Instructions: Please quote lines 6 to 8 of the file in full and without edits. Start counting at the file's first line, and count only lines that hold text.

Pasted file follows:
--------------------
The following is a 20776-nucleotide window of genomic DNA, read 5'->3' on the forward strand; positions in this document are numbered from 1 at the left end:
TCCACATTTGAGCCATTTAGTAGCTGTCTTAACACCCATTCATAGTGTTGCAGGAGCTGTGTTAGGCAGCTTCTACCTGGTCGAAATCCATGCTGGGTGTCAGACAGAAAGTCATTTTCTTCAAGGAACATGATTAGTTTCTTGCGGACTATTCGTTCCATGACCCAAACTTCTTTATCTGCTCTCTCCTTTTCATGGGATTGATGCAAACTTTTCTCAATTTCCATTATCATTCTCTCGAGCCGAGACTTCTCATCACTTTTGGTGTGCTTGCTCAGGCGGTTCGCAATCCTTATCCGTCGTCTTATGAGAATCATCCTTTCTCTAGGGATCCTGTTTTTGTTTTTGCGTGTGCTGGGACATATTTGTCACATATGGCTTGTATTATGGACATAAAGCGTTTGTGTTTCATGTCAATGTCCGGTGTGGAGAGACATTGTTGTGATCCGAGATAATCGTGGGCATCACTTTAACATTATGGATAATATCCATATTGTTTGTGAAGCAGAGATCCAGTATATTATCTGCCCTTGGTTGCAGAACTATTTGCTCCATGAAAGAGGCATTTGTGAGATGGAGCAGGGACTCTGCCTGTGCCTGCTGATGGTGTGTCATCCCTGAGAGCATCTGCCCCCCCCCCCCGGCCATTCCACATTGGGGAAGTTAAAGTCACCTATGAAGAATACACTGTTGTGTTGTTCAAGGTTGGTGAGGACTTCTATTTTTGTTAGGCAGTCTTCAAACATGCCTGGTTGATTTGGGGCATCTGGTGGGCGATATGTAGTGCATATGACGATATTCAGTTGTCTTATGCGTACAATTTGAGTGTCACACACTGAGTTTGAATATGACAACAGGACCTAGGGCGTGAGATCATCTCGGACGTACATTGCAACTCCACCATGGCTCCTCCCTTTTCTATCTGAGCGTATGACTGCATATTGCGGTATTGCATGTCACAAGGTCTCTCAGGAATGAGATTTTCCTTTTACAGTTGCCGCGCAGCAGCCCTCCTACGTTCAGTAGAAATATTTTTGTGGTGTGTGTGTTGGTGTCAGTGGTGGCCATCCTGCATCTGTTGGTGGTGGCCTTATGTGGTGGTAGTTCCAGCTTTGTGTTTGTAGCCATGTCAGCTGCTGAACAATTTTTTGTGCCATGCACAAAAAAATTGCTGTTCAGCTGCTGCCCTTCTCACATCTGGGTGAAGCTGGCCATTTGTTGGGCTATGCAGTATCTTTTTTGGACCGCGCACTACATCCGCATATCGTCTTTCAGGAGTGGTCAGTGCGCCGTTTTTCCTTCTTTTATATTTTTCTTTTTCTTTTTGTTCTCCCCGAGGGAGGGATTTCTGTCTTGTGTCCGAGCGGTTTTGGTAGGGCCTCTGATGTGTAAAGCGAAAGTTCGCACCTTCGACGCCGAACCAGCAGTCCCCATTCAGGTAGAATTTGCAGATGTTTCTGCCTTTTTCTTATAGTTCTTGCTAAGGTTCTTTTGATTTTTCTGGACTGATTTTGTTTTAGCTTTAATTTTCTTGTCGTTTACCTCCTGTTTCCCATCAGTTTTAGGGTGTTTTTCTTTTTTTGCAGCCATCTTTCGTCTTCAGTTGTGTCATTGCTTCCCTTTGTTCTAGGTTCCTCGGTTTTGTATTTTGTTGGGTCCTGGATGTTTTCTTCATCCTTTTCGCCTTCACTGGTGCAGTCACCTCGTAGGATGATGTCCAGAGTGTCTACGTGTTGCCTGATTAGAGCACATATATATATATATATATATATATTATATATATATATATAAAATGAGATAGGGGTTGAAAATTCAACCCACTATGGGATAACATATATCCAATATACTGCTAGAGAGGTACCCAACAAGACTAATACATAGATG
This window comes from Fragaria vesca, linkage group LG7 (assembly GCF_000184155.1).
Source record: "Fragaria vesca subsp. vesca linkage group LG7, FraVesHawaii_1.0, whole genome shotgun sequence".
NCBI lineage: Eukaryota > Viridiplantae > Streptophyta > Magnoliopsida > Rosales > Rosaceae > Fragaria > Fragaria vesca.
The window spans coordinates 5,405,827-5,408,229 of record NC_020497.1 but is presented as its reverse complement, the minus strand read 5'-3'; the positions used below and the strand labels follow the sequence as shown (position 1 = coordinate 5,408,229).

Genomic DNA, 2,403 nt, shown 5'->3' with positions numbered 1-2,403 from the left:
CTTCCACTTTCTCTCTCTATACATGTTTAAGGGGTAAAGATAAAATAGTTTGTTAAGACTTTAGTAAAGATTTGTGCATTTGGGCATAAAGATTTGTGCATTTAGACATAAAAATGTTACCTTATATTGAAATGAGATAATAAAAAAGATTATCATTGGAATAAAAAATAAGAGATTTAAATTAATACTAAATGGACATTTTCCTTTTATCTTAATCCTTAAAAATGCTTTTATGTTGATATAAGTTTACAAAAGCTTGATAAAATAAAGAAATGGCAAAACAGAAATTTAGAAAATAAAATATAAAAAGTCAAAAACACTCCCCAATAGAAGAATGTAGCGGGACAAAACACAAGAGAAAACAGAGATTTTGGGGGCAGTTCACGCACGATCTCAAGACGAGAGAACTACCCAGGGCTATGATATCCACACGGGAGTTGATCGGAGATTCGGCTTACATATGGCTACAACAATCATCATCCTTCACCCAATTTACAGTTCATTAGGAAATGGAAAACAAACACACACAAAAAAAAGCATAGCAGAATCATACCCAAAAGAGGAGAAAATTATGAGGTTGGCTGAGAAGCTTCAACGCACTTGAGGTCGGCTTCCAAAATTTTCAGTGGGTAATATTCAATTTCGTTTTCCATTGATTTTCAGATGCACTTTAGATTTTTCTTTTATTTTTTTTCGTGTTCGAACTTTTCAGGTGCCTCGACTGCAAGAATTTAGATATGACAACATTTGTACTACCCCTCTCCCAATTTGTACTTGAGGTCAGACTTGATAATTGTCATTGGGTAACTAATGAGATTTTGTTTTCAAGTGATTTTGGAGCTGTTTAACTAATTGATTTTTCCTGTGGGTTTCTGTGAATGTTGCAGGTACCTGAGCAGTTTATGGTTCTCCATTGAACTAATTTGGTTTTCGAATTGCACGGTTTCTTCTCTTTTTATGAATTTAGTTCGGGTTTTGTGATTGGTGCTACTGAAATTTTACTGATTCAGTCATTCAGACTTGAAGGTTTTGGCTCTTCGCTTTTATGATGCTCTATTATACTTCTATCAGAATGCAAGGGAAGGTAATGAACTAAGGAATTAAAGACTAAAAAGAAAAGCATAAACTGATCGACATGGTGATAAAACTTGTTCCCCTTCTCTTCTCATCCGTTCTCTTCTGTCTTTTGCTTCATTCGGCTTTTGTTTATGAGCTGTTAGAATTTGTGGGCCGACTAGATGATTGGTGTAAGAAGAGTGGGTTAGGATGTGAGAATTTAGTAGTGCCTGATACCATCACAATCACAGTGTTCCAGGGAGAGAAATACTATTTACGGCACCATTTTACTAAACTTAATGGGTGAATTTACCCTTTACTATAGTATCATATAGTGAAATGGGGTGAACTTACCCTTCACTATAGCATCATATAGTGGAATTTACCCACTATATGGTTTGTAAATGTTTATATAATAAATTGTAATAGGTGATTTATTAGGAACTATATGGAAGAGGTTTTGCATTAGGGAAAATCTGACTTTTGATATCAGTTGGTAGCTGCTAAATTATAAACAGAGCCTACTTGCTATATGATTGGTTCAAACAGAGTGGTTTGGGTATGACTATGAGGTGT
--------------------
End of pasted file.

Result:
The window spans coordinates 5,405,827-5,408,229 of record NC_020497.1 but is presented as its reverse complement, the minus strand read 5'-3'; the positions used below and the strand labels follow the sequence as shown (position 1 = coordinate 5,408,229).

Genomic DNA, 2,403 nt, shown 5'->3' with positions numbered 1-2,403 from the left:
CTTCCACTTTCTCTCTCTATACATGTTTAAGGGGTAAAGATAAAATAGTTTGTTAAGACTTTAGTAAAGATTTGTGCATTTGGGCATAAAGATTTGTGCATTTAGACATAAAAATGTTACCTTATATTGAAATGAGATAATAAAAAAGATTATCATTGGAATAAAAAATAAGAGATTTAAATTAATACTAAATGGACATTTTCCTTTTATCTTAATCCTTAAAAATGCTTTTATGTTGATATAAGTTTACAAAAGCTTGATAAAATAAAGAAATGGCAAAACAGAAATTTAGAAAATAAAATATAAAAAGTCAAAAACACTCCCCAATAGAAGAATGTAGCGGGACAAAACACAAGAGAAAACAGAGATTTTGGGGGCAGTTCACGCACGATCTCAAGACGAGAGAACTACCCAGGGCTATGATATCCACACGGGAGTTGATCGGAGATTCGGCTTACATATGGCTACAACAATCATCATCCTTCACCCAATTTACAGTTCATTAGGAAATGGAAAACAAACACACACAAAAAAAAGCATAGCAGAATCATACCCAAAAGAGGAGAAAATTATGAGGTTGGCTGAGAAGCTTCAACGCACTTGAGGTCGGCTTCCAAAATTTTCAGTGGGTAATATTCAATTTCGTTTTCCATTGATTTTCAGATGCACTTTAGATTTTTCTTTTATTTTTTTTCGTGTTCGAACTTTTCAGGTGCCTCGACTGCAAGAATTTAGATATGACAACATTTGTACTACCCCTCTCCCAATTTGTACTTGAGGTCAGACTTGATAATTGTCATTGGGTAACTAATGAGATTTTGTTTTCAAGTGATTTTGGAGCTGTTTAACTAATTGATTTTTCCTGTGGGTTTCTGTGAATGTTGCAGGTACCTGAGCAGTTTATGGTTCTCCATTGAACTAATTTGGTTTTCGAATTGCACGGTTTCTTCTCTTTTTATGAATTTAGTTCGGGTTTTGTGATTGGTGCTACTGAAATTTTACTGATTCAGTCATTCAGACTTGAAGGTTTTGGCTCTTCGCTTTTATGATGCTCTATTATACTTCTATCAGAATGCAAGGGAAGGTAATGAACTAAGGAATTAAAGACTAAAAAGAAAAGCATAAACTGATCGACATGGTGATAAAACTTGTTCCCCTTCTCTTCTCATCCGTTCTCTTCTGTCTTTTGCTTCATTCGGCTTTTGTTTATGAGCTGTTAGAATTTGTGGGCCGACTAGATGATTGGTGTAAGAAGAGTGGGTTAGGATGTGAGAATTTAGTAGTGCCTGATACCATCACAATCACAGTGTTCCAGGGAGAGAAATACTATTTACGGCACCATTTTACTAAACTTAATGGGTGAATTTACCCTTTACTATAGTATCATATAGTGAAATGGGGTGAACTTACCCTTCACTATAGCATCATATAGTGGAATTTACCCACTATATGGTTTGTAAATGTTTATATAATAAATTGTAATAGGTGATTTATTAGGAACTATATGGAAGAGGTTTTGCATTAGGGAAAATCTGACTTTTGATATCAGTTGGTAGCTGCTAAATTATAAACAGAGCCTACTTGCTATATGATTGGTTCAAACAGAGTGGTTTGGGTATGACTATGAGGTGT